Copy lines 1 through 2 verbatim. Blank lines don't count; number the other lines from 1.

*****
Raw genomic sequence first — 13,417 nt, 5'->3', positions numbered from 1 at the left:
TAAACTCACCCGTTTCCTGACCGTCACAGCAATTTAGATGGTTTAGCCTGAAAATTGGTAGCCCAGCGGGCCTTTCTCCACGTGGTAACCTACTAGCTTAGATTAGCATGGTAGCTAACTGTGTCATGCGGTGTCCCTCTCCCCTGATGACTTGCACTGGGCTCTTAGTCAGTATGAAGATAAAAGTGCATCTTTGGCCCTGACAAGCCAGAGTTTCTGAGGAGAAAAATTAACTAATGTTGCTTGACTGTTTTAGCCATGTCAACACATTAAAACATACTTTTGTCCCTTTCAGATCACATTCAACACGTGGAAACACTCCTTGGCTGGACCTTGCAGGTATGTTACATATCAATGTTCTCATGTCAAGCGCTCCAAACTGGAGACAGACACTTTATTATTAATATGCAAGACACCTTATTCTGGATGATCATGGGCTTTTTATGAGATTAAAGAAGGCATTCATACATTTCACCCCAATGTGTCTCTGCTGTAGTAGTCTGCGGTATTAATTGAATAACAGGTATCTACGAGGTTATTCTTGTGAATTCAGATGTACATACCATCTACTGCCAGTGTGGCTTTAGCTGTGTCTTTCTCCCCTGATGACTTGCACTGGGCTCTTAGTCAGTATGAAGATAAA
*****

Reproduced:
Raw genomic sequence first — 13,417 nt, 5'->3', positions numbered from 1 at the left:
TAAACTCACCCGTTTCCTGACCGTCACAGCAATTTAGATGGTTTAGCCTGAAAATTGGTAGCCCAGCGGGCCTTTCTCCACGTGGTAACCTACTAGCTTAGATTAGCATGGTAGCTAACTGTGTCATGCGGTGTCCCTCTCCCCTGATGACTTGCACTGGGCTCTTAGTCAGTATGAAGATAAAAGTGCATCTTTGGCCCTGACAAGCCAGAGTTTCTGAGGAGAAAAATTAACTAATGTTGCTTGACTGTTTTAGCCATGTCAACACATTAAAACATACTTTTGTCCCTTTCAGATCACATTCAACACGTGGAAACACTCCTTGGCTGGACCTTGCAGGTATGTTACATATCAATGTTCTCATGTCAAGCGCTCCAAACTGGAGACAGACACTTTATTATTAATATGCAAGACACCTTATTCTGGATGATCATGGGCTTTTTATGAGATTAAAGAAGGCATTCATACATTTCACCCCAATGTGTCTCTGCTGTAGTAGTCTGCGGTATTAATTGAATAACAGGTATCTACGAGGTTATTCTTGTGAATTCAGATGTACATACCATCTACTGCCAGTGTGGCTTTAGCTGTGTCTTTCTCCCCTGATGACTTGCACTGGGCTCTTAGTCAGTATGAAGATAAA